Monday, July 23, 2012

Feynman, by Jim Ottaviani and Leland Myrick

I'm feeling pretty positive about the day; having stumbled upon this book at the local public library this morning, I'm celebrating my good fortune.    Because this is one of the most interesting biographies I've come across.

Now any biography about Richard Feynman is apt to be interesting:  Nobel Prize winner, somewhat of a whack job, he was famous for probing questions in directions no one else considered.   If you're interested in physics, Feynman is a hero.

What makes this biography stand out is the approach:  it is in graphic novel format.   (As my spouse said, "you're reading a comic book?")    This really works.  It works incredibly well.

If you have any interest in science (especially physics) and in getting a sense of the personality of one of the 20th century's top American physicists, read this book.   You're going to want to follow up by reading Feynman's "Surely You're Joking, Mr. Feynman! (Adventures of a Curious Character) "   And, if you have the scientific background (or stamina), the first six chapters of his "The Feynman Lectures on Physics " is available as "Six easy pieces:  essentials of  physics explained by its most brilliant teacher."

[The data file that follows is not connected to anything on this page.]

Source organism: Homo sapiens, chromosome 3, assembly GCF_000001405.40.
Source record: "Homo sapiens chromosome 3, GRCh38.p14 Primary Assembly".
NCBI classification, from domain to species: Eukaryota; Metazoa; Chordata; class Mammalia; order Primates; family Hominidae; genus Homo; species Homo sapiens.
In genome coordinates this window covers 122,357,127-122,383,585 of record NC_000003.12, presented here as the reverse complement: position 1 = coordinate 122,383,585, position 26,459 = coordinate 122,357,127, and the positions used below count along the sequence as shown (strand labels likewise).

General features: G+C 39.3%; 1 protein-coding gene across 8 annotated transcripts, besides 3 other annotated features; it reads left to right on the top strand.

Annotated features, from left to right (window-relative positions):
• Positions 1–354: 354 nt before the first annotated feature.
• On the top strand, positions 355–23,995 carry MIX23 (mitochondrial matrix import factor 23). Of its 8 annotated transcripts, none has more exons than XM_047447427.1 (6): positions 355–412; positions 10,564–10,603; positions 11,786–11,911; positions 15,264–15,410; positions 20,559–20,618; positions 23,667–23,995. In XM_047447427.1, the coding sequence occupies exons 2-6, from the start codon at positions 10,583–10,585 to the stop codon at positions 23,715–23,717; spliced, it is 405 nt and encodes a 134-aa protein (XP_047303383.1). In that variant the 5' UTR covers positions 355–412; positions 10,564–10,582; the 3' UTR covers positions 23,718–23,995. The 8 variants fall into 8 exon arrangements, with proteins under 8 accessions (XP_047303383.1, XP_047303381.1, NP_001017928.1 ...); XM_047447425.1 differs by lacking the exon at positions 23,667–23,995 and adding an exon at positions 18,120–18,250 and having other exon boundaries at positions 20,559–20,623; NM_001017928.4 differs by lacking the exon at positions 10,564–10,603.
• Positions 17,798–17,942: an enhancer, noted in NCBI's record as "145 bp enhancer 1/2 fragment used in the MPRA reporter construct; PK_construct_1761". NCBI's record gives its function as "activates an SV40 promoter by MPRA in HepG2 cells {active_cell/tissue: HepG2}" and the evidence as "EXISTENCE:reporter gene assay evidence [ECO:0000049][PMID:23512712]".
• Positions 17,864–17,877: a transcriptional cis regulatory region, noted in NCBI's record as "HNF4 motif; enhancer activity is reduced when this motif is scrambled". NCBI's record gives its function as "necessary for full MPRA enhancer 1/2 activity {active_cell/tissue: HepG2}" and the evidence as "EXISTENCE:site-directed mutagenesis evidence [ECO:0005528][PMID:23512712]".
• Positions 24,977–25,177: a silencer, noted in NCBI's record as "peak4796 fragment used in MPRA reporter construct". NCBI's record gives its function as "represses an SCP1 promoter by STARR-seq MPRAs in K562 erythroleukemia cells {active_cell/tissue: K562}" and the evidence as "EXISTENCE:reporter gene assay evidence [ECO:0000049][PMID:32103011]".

By the way, in case you're curious about the other American scientists honored on the US postage stamp besides Feynman, they are:   Barbara McClintock, an early geneticist (whose work on maize makes me wonder if she was the innovative mind that inadvertently led to GMO crops, just as Feyman and others working on the atomic bomb with reservations afterwards about the long lived impact of their efforts);  Joshiah Gibbs, who received the first doctorate in engineering (1863) in the USA and invented vector calculus (a painful topic for some folks who struggled through differential equations);  and John von Neumann, (born in Budapest but the US takes credit for him!) who did so much breakthrough work in math, statistics, physics and computer science that I wouldn't know where to begin to describe him .

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